I was barely two years old and weighed a compact seven hundred and sixteen pounds. That’s light when you’re seven feet tall and made entirely of metal. I could punch through concrete and bend steel. I could not, however, tie a bow tie. My programming was state of the art: adaptive, intuitive, evolutionary. I wasn’t programmed knowing how to drive a cab, and I got along just fine doing that. I wasn’t designed to play poker, and I was a decent card sharp, though it’s easier to bluff when you have a featureless faceplate. But my artificial intelligence couldn’t wrap its binary digits around the ins and outs of getting a bow tie on. My hands didn’t help any. They weren’t designed for delicate work, more like sledgehammers with fingers. But the Bluestar Cab Company insisted all its drivers wear bow ties. Real, honest-to-God bow ties. No clip-ons. That’s what got me involved in the mess.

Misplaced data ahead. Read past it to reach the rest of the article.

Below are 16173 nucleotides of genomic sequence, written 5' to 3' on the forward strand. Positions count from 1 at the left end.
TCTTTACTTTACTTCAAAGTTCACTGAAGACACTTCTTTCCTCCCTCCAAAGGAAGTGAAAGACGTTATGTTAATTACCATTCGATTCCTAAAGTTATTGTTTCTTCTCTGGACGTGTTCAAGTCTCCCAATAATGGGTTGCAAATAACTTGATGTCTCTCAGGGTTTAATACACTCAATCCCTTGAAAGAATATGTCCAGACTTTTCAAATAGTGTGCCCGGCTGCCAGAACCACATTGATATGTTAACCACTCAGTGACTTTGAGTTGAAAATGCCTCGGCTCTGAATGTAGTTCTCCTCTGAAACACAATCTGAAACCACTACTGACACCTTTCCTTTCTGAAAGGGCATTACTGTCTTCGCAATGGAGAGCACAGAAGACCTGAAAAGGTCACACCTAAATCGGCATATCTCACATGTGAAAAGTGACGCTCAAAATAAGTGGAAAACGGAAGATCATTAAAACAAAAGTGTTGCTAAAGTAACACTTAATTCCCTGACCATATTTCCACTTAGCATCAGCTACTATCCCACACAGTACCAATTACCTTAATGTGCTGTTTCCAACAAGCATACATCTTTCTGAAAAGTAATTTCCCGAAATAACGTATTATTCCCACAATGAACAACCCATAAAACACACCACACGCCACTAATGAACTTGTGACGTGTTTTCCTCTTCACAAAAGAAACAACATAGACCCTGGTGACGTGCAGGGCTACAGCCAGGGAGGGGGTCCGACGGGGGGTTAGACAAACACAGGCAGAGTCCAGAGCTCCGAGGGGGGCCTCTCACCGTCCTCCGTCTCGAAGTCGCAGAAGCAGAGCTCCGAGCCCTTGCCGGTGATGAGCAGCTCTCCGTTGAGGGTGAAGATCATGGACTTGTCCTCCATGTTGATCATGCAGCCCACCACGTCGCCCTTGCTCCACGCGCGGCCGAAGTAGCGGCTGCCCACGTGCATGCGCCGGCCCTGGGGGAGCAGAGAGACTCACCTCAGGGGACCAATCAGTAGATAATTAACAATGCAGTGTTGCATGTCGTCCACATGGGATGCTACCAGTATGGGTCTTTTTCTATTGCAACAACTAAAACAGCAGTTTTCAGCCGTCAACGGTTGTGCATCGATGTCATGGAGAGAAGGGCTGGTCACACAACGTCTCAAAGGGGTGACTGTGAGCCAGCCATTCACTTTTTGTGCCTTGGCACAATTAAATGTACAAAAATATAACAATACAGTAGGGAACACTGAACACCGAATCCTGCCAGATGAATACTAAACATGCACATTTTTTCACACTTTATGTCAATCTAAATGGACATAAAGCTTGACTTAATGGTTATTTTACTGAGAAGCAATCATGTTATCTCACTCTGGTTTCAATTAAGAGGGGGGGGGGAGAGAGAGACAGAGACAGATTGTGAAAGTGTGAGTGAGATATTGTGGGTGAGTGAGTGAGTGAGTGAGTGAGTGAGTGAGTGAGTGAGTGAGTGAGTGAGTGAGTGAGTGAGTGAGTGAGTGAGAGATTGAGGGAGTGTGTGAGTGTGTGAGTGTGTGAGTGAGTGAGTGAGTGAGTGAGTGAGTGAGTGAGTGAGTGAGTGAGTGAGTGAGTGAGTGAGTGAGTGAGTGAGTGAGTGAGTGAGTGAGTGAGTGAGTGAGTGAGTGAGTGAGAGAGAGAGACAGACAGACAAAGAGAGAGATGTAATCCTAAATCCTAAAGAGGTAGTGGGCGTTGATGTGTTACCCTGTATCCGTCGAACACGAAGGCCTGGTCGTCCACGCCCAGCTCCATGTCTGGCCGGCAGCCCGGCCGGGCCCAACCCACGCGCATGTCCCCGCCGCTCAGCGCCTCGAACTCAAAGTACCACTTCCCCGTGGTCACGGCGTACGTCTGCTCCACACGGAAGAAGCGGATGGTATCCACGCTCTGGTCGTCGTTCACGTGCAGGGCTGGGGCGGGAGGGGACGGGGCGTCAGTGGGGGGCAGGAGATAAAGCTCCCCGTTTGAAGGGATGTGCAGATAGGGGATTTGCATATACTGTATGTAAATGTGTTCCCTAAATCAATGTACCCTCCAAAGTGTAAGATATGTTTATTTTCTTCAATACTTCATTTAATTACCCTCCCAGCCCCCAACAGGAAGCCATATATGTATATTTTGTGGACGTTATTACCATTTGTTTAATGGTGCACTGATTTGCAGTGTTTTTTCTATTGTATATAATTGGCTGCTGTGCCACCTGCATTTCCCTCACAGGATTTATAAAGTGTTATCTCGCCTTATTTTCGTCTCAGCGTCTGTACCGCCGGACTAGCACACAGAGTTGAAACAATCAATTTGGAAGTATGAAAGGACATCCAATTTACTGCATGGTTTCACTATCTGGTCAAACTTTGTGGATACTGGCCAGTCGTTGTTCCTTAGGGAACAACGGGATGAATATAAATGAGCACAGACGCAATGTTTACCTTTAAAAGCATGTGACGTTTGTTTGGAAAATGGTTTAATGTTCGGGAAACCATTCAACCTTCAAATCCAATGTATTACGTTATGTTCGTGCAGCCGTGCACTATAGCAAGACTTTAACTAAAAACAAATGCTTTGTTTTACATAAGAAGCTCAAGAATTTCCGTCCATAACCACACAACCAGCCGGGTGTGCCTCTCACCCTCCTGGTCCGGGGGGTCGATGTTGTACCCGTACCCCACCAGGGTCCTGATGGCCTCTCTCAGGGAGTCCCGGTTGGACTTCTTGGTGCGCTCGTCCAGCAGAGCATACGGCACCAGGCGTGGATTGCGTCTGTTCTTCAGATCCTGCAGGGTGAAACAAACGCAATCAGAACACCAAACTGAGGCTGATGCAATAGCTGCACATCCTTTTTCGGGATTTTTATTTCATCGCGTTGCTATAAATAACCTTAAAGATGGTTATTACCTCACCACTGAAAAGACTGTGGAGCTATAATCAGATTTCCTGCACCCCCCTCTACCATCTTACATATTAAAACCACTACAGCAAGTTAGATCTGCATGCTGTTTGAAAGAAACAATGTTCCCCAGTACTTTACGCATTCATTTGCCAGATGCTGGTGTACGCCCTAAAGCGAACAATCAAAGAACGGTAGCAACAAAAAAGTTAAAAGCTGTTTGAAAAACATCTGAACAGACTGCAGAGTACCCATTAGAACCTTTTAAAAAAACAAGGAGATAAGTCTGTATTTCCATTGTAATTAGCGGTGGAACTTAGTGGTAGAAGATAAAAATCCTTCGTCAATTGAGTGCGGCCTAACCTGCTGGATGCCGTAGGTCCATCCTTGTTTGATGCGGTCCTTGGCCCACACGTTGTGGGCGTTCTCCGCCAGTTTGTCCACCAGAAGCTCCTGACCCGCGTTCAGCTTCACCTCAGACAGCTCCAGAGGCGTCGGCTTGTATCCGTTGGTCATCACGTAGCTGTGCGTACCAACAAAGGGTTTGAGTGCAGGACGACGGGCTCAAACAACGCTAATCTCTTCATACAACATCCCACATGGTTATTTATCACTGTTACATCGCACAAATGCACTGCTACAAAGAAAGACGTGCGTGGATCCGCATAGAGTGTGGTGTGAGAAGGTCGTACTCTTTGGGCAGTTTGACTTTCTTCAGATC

A bot’s got bills to pay. Bill, really. I used to be juiced by a small atomic power core. That was gone now. The Learned Council removed it as part of the terms of my probation. But I still consumed a lot of electricity in a day, and it didn’t come cheap. Not in Empire. There was barely enough to go around in this town. To get my fair share to keep up and running costs plenty. It was fortunate that I didn’t have many other expenses or I’d have never been able to support myself driving a cab. As it was, I usually had to operate at half-power. Used to feel sluggish doing that, but I’d gotten adjusted to it.
(14) TODAY’S BIRTHDAYS.
[Compiled by Cat Eldridge.]
- Born March 8, 1859 — Kenneth Grahame. The Wind in the Willows, of course. Did you know A.A. Milne dramatized it for the stage in 1930? Oh, and he did write one other fantasy, The Reluctant Dragon. (Died 1932.)
- Born March 8, 1921 — Alan Hale Jr. The Skipper on Gilligan’s Island which most likely isn’t genre but he did show up in such films as Captain Kidd and the Slave Girl, The Fifth Musketeer and The Giant Spider Invasion which is most decidedly SF if of a pulpish variety. Series wise, I see he was on The Wild Wild West and Fantasy Island. (Died 1990.)